Historically, December is one of the most popular months for marriage proposals, but that's not the case for divorce filings. Nationwide, divorce filings surge after the first of January. This December, however, is going to be different for wealthy New Yorkers.
This fall, a new law was passed by the State Legislature and signed by Gov. Andrew Cuomo, will go into effect on Jan. 25, establishing a new formula for alimony or "maintenance" in New York.
As of Jan. 25, the income that can be considered for determining maintenance will be capped at $175,000, a significant decrease from the previous threshold of $524,000. The new law also limits how long post-divorce spousal support can last, and it ends all maintenance payments in the event of remarriage or death.
While this law won't likely affect the middleclass, it will affect wealthy spouses and result in a lowered payment burden for paying spouses in high-net-worth divorces.
Divorce lawyers agree that this new change will impact moneyed parties favorably. If you're a high-net-worth individual and you live in New York, it'll benefit you to stall the divorce filing. If you're the non-moneyed spouse, you want to get your divorce filed before the changes take effect.
Presently, maintenance in New York is awarded based on a number of factors, such as the age and health of both parties, the length of the marriage, each party's income and assets, and contributions as a homemaker, etc.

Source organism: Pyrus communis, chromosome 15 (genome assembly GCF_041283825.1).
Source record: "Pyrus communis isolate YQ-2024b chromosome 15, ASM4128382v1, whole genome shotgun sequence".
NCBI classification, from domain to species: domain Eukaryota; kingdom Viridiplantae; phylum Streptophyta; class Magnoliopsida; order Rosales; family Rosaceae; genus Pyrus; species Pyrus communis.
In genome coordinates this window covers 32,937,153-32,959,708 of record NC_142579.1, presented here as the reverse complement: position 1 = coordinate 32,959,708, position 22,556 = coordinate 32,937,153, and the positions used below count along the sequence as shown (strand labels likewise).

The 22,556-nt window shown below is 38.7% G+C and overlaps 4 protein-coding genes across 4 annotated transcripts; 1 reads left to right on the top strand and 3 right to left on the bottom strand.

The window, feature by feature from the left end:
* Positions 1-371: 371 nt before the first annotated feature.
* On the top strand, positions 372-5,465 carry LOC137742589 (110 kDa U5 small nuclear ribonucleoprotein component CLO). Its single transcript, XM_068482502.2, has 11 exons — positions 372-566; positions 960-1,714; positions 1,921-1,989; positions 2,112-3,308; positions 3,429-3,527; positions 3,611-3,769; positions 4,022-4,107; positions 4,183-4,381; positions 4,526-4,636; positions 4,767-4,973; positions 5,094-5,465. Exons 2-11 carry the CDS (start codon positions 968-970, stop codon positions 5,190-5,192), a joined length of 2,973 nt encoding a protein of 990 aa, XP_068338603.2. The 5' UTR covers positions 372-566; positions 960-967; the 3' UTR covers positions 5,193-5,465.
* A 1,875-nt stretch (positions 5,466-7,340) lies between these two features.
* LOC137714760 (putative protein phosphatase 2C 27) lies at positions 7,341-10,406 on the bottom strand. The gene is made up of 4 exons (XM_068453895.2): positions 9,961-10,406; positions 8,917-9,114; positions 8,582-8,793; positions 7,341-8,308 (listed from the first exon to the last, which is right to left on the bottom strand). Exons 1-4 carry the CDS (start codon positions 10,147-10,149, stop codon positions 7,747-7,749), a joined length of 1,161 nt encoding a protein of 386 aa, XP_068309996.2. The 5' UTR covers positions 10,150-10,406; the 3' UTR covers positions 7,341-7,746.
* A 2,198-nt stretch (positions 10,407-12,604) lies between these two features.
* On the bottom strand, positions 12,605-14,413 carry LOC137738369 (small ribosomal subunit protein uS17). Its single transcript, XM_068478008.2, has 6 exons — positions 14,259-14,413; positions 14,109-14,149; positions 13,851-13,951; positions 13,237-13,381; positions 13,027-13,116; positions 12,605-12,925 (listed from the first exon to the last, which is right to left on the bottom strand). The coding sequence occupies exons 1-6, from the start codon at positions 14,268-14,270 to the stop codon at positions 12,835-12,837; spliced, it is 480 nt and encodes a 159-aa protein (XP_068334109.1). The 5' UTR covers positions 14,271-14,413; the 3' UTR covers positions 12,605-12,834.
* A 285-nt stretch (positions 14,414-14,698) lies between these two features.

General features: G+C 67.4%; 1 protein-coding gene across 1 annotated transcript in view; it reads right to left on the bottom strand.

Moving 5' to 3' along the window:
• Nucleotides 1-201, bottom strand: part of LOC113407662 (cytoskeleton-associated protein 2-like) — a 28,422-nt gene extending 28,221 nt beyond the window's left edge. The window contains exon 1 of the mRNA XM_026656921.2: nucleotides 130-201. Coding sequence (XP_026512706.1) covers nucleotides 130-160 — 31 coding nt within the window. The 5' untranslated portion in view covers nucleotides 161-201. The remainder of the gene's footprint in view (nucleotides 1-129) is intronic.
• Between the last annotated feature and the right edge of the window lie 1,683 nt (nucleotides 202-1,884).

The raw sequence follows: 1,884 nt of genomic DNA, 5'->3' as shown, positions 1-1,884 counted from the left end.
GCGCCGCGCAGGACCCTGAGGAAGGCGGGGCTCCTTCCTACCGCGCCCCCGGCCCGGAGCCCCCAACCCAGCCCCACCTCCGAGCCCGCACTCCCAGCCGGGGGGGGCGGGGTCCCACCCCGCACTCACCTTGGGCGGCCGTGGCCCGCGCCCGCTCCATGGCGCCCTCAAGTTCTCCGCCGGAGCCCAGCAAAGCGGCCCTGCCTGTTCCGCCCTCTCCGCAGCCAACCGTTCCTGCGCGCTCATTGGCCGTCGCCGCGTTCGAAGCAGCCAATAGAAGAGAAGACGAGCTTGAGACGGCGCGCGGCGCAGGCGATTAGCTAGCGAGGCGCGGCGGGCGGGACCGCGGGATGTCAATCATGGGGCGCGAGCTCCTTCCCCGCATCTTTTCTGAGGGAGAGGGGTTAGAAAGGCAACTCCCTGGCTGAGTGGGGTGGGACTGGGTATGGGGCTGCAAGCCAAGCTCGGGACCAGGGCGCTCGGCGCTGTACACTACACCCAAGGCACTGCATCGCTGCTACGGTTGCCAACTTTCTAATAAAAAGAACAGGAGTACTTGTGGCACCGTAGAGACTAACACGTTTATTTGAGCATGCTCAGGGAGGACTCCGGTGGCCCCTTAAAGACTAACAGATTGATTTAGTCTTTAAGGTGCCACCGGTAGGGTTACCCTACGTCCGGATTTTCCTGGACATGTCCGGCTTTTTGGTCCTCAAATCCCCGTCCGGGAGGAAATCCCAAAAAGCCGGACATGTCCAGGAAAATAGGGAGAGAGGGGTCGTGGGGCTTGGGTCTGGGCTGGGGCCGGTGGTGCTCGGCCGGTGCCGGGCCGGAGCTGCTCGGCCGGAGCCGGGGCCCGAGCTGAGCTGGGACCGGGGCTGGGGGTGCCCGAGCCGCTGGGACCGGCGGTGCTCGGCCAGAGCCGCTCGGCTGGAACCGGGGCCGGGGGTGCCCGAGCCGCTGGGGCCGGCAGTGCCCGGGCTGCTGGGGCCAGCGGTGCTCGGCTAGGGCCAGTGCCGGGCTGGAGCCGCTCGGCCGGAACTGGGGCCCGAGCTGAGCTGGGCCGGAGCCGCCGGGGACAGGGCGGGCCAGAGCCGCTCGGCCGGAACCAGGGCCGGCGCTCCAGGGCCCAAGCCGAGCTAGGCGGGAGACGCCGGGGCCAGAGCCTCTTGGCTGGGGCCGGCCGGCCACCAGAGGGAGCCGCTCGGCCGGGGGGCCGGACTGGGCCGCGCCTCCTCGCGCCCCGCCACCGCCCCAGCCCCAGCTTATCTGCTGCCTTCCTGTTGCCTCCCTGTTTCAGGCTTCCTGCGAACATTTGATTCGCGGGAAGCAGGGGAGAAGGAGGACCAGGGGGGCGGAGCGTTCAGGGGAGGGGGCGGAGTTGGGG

In New York, maintenance awards were all over the place and they varied widely from case-to-case and county-to-county. Since there seemed to be no rhyme or reason to them, the legislation was passed to standardize it.
John Slowiaczek, president-elect of the American Academy of Matrimonial Lawyers said that for the people who are on the fence about divorce, this may push them to file sooner than later.
Slowiaczek said it's not unusual to see a spike in divorces after the holidays, especially after the first of the year. This year, he said, there may be a larger spike in New York by virtue of the new legislation.
According to Slowiaczek, the people who are going to be crushed by the changes are the ones in long-term relationships who have been out of the workforce for 20 years or more and expect to be taken care of by their spouse if they divorce. He said this is really going to hurt that segment of society.
Slowiaczek told CNBC that nationwide, there's been a growing trend towards reducing or eliminating spousal support. Part of what's driving that is the culture of successful working women and the two-income family, he said.